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Dancing at Dia 

click to enlarge Lisa Boudreau and Brandon Collwes of the Merce Cunningham Dance company performing Beacon Event on January 12 at Dia:Beacon; choreography by Merce Cunningham.
  • Lisa Boudreau and Brandon Collwes of the Merce Cunningham Dance company performing Beacon Event on January 12 at Dia:Beacon; choreography by Merce Cunningham.

There once was a dancer named Merce

Who loved simply loved to rehearse
All his sections
From different directions
And then do them all in reverse
—Garrison Keillor, by permission

Choreographer Merce Cunningham turned 89 in April. When teaching or rehearsing, he mostly sits on a wheelchair or stool and leans on a ballet barre, occasionally standing to demonstrate a movement. Sixty years of dancing on hard floors without the body therapies available to dancers today, combined with his determination to not give up the thing he loves most in life have taken a physical toll on Cunningham. Despite his limitations, he continues to choreograph prolifically, assisted by 27-year company member Robert Swinton. It hasn’t stopped him from continuing to flourish as a choreographer, and this month, the Merce Cunningham Dance Company will be performing a site-specific work at Dia:Beacon on May 18.

Cunningham has always been considered cutting edge and his dancers considered elite—even Baryshnikov found his style challenging. When working with Cunningham, dancers have always had a particular look in their eyes and body, and to this day not one atom of his effect has diminished. Where other teachers give a 32-count phrase, Cunningham will give 64. Then a dancer must reverse it. Other choreographer’s will have a dancer on one leg for 16 counts, Cunningham will ask for 32, and that the dancer rise into relevé and tilt his or her torso simultaneously.

With partner John Cage, he was the first choreographer to use avant garde and electronic music. Cunningham invented “chance dance,” and has used the I Ching to decide the order of the sections of a dance just prior to performance. His interest in technology led to being be part of the team that developed “DanceForms,” the

first software for choreography. Now used by many colleges and choreographers, Cunningham has used it for all his dances since 1991.

The Merce Cunningham Dance Company’s performance at Dia:Beacon is part of the Hudson Valley Project, a partnership with Dia, Bard College, and The John Cage Trust at Bard, consisting of eight residencies over two years for the company, as well as Cunningham-and-Cage-related lectures, films, open company class/rehearsals, and site-specific performances. Since 1964 Cunningham has created 770 site-specific dance events around the world. Each Dia event will be choreographed for a different season and gallery, and allow the audience to move during the performance in order to see the choreography from different perspectives. Three-hundred-and-sixty degrees of fluid human art, every visual “a-ha” moment coming into being because of “chance” interactions as the dancers and audience are juxtaposed. For January’s performance the dancers wore gray-toned costumes. When a father holding a baby (both wearing gray), knelt near a dancer, they created a beautiful trio.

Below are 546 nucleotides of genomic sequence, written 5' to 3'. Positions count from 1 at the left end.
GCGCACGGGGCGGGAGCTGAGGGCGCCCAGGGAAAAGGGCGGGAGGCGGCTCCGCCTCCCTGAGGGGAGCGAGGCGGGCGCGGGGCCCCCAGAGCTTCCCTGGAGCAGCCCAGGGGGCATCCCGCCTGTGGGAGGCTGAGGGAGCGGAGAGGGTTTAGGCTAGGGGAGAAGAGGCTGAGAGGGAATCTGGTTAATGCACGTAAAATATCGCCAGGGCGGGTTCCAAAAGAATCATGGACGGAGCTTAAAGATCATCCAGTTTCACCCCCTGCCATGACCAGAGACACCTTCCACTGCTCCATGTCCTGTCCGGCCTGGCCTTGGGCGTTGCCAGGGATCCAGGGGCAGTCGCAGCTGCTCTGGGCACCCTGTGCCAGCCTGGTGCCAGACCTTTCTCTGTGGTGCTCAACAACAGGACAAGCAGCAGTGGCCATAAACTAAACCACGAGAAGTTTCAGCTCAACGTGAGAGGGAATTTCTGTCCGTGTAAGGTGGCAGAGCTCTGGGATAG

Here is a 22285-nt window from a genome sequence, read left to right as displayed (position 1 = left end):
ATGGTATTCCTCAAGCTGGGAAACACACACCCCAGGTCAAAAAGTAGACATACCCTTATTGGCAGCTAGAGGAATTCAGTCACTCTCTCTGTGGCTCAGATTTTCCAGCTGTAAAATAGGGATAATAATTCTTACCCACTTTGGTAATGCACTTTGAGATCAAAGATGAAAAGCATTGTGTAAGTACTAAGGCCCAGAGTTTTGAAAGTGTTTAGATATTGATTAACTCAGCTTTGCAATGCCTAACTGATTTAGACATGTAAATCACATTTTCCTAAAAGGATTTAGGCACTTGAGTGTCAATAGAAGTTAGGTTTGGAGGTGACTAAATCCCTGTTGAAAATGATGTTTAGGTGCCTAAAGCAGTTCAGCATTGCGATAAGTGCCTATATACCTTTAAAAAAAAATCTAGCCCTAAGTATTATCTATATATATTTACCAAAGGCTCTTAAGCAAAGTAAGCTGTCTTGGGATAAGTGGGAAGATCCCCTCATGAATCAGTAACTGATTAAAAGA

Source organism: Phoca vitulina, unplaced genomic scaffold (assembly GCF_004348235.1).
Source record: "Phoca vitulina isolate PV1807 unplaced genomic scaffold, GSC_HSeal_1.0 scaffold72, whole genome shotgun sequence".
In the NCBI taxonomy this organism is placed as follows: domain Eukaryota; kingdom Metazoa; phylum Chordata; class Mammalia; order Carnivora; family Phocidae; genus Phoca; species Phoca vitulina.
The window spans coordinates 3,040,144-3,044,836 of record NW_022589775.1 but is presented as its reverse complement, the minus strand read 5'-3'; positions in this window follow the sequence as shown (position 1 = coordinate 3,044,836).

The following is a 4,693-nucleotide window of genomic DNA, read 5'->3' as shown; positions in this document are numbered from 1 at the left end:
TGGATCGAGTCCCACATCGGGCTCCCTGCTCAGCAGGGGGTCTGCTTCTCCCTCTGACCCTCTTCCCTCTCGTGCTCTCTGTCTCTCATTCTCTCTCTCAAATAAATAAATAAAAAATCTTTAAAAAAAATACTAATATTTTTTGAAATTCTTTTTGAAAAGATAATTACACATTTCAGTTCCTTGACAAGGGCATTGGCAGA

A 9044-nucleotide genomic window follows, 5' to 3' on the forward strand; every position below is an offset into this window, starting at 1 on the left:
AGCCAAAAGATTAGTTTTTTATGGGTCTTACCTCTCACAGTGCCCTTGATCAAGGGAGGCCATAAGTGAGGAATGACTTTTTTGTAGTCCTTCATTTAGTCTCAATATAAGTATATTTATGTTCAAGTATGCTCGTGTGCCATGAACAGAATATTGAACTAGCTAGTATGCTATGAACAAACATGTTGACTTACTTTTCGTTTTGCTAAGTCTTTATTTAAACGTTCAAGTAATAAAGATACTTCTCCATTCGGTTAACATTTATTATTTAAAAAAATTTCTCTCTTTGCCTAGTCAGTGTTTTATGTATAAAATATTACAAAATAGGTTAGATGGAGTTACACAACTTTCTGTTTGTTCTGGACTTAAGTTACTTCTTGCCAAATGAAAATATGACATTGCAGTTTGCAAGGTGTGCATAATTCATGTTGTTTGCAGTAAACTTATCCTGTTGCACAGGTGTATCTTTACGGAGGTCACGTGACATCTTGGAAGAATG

For passersby in the museum, though some choreography will be obscured, there are opportunities for revelation. Dancers heads may suddenly appear above the crowd as they jump higher then the standing audience, a body seems to float above the crowd because those holding her are obscured. People walking through the museum, dancers stretching offstage, all become germane parts of the piece. For the May 18 performance, the company will perform on two stages, one inside and one outside, adjacent to the Bruce Nauman Gallery. Nauman’s Indoor Outdoor Seating Arrangement (1999), composed of three sets of bleachers, will be sited in the space for viewers to sit on.

The Merce Cunningham Dance Company will perform on Sunday, May 18 at 2pm and 4:30pm at Dia:Beacon, 3 Beekman Street, Beacon. Tickets are free with museum admission but reservations are suggested. (845) 440-0100; www.diabeacon.org.

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